Stitch Fix employees | Source: Courtesy
The article first appeared on the Business of Fashion.
SAN FRANCISCO, United States — Founded by chief executive Katrina Lake in 2011, online styling service and fashion retailer Stitch Fix blends human styling with algorithms to create a personalised experience for its clients. Stitch Fix generates more than $1 billion in annual revenue, working towards creating “an entirely new shopping paradigm based on personalisation.”
Through founding Stitch Fix, Lake sought to build a company she and her employees would want to work at forever, based on strong values and a culture of employee empowerment. Today, Stitch Fix has more than 6,000 employees in the United States. Its management team includes former Walmart.com chief executive Mike Smith as chief operating officer and Eric Colson — previously a data scientist at Netflix — as chief algorithms officer, who both joined the company in 2012.
Today, the company’s continuing growth and performance is driven by clearly defined leadership values and the underlying belief that every individual — no matter where they sit within the organisation — has the power to exhibit those values and act as a leader in their work each day. A programme of consistent 360-degree feedback supports this, designed to encourage partnership, innovation, integrity, and personal responsibility.
BoF sits down with Mike Smith, chief operating officer, to hear more.
How would you describe the DNA of Stitch Fix?
For me, it comes to life when I watch meetings between a data scientist, someone with a PhD in astrophysics who’s worked in a lab for most of his or her career and now works with Stitch Fix on our algorithms, sitting with someone who’s been in merchandising for 12 years who is getting exposed to data science for the first time. It’s awesome to watch the mutual respect that each group has for the other, and how that comes to life in solving business problems. It feels like this great partnership between two very distinct and different groups. They come from very different angles but they’re still both trying to solve a client problem.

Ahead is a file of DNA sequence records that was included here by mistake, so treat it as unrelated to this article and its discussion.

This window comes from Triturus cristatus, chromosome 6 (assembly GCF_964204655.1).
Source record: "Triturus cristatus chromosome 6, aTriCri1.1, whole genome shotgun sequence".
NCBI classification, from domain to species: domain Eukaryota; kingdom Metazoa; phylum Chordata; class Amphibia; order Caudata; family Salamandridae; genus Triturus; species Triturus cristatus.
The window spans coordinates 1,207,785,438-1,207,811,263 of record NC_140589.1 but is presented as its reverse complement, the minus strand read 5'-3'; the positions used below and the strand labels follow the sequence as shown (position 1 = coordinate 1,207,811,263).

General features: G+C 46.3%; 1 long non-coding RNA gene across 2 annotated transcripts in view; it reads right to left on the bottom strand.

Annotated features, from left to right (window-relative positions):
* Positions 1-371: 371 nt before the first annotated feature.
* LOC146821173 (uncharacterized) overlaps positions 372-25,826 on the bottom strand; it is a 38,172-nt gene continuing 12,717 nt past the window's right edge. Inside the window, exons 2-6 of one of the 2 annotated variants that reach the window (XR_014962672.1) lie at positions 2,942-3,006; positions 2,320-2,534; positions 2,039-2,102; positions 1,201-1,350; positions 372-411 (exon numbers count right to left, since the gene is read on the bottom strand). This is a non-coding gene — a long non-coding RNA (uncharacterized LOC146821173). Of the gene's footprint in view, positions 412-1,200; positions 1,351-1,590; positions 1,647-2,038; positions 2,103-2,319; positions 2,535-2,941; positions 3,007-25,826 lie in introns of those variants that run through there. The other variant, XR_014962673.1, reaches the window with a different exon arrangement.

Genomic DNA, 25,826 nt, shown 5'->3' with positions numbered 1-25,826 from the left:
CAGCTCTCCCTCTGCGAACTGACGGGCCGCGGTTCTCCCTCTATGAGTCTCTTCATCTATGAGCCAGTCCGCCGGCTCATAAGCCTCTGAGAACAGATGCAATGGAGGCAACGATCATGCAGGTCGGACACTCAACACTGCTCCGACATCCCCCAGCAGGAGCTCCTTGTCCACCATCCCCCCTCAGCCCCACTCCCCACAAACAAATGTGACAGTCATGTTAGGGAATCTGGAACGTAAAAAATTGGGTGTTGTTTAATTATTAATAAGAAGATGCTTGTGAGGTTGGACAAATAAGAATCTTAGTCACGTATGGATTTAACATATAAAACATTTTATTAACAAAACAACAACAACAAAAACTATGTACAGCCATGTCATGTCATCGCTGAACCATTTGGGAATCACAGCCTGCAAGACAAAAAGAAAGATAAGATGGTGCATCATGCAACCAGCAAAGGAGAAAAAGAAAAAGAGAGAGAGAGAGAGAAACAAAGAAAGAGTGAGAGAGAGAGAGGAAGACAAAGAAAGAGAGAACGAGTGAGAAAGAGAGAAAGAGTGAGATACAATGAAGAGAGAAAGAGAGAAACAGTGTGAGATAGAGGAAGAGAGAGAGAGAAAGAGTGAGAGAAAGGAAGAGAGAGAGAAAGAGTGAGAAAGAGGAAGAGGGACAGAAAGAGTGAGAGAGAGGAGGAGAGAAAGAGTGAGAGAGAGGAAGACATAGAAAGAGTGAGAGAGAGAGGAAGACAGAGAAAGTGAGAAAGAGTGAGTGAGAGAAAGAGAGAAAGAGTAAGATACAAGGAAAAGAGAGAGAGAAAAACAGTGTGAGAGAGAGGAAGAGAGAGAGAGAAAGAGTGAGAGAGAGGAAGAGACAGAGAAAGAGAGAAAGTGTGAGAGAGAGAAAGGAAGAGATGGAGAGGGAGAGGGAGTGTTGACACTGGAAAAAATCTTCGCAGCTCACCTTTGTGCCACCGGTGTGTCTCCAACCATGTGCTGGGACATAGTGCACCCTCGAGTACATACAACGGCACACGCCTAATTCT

The vision we all work towards is our belief that we are transforming the way people find what they love. We think it’s a bold vision, this idea that where there’s nuance in decision making, we can really help in discovery and decision-making. It’s intentionally meant to be more than just apparel and intentionally meant to be client-centric. I think we do an amazing job of combining humans and machines to create the best of both worlds, where your job is more creative because you can have machines do tasks that are better for machines to do. We did not try to just do e-commerce differently, or brick-and-mortar retail differently — we are restarting the whole experience based on what the client wants and where the client experience is going.
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